Retired engineer Robert Ozarski invented a device to easily raise and lower bikes from a ceiling. He invested $250,000 out of his retirement savings to start his company, Kradl, but isn’t sure about the future of his startup due to the US-China trade war.

Retired engineer Robert Ozarski invented a device to easily raise and lower bikes from a ceiling. He invested $250,000 out of his retirement savings to start his company, Kradl, but isn’t sure about the future of his startup due to the US-China trade war.

Credit:

Jason Margolis/The World 

President Donald Trump got busy again on Twitter. Today’s target: China.

Treasury Secretary Steven Mnuchin and US Trade Representative Robert Lighthizer are meeting with Chinese leaders in Shanghai Tuesday and Wednesday, and the president sounded off before negotiators sat down together.

Trump has been trying to decrease the American trade deficit with China. He's also trying to halt the practice of forced technology transfer, requiring American companies to share intellectual property as a cost of manufacturing in China. The president's favorite negotiating cudgel: tariffs. 

Far from the negotiating table, however, there are real-world consequences to the US-China trade war — some companies and people are caught in the middle, like San Diego entrepreneur Robert Ozarski.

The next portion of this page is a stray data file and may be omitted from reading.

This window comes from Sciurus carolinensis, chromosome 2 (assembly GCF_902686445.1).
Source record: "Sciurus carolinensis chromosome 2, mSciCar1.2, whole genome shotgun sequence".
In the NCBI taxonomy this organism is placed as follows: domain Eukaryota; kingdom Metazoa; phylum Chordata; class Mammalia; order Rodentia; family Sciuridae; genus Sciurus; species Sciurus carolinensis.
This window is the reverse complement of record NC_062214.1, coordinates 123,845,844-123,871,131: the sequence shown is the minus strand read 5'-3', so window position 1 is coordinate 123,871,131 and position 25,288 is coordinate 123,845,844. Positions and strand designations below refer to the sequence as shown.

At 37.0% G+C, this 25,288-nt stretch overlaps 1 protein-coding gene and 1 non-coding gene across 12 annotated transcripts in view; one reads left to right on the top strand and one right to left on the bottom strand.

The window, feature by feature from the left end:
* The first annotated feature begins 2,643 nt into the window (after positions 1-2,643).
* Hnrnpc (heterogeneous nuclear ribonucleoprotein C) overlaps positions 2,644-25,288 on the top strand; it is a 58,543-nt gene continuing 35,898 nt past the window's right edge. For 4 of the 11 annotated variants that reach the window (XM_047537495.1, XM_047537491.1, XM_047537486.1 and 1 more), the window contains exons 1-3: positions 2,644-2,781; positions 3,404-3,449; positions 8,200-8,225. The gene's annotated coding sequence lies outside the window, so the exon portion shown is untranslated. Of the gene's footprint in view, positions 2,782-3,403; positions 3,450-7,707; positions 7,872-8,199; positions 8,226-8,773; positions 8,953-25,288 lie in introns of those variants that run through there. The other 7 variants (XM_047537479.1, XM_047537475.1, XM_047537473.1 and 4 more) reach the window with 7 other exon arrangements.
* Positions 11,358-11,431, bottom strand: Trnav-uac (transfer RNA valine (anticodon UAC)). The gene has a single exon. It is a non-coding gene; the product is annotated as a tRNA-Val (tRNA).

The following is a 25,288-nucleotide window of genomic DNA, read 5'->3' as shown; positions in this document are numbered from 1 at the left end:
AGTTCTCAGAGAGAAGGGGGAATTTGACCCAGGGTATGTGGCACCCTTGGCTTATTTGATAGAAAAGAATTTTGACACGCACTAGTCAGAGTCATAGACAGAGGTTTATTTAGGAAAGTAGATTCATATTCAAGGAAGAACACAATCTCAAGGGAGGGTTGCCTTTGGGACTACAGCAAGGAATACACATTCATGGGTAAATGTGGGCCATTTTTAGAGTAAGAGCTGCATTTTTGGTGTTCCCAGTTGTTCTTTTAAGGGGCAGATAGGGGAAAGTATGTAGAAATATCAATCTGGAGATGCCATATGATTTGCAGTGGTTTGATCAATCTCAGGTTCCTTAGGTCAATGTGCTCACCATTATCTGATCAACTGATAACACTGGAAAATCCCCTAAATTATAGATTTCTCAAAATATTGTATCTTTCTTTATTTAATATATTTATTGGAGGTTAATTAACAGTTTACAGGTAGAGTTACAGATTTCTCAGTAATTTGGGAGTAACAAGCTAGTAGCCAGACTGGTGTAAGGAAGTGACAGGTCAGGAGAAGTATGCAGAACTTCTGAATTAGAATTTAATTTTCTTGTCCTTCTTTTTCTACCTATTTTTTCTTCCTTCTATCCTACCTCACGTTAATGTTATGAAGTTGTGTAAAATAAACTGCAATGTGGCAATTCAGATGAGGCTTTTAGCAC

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When Ozarski turned 60, he had a massive heart attack. His doctors told him he needed more exercise. So, he decided to become a regular cyclist. Small problem: Where to store his bike in his cluttered garage?  

“When I started to use my bike regularly, I did what is the normal thing; I went and got a hook, and I would hang my bike,” Ozarski said.

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But Ozarski, who is now 71, has a high garage ceiling and had to get up on a step stool to put away his bike. This was sapping his motivation. So, he bought a pulley. That didn’t work so well, either.

“What really ended it for me is when, inadvertently, the rope slipped out of my hand while I was lowering it. And the bike will just fall. So, I grabbed ahold of it to stop it, and I got a nasty rope burn on my hands. And I was like, ‘OK, there’s got to be a better way.’”

Being a retired engineer and full-time tinkerer, Ozarski began working on his own solution. Ozarski built a more refined pulley system using what’s called a constant torque spring. The bike is super easy to lower, and later send back up.

He says people saw his new apparatus, and said, “Can you make me one too?” And Ozarski realized he might have a new business on his hands. He named his new company Kradl and reached out to a bunch of US manufacturers to build the devices.

“Mostly, I never got a response at all,” Ozarski said. “And then when I did get a response the answer was, ‘Well, yeah, sure we'll do that. How many hundreds of thousands do you need?’ So, it basically closed the door.”

The guts of his product are already built in China, so it wasn’t a hard decision to expand the manufacturing search to China. He used the Chinese website Alibaba.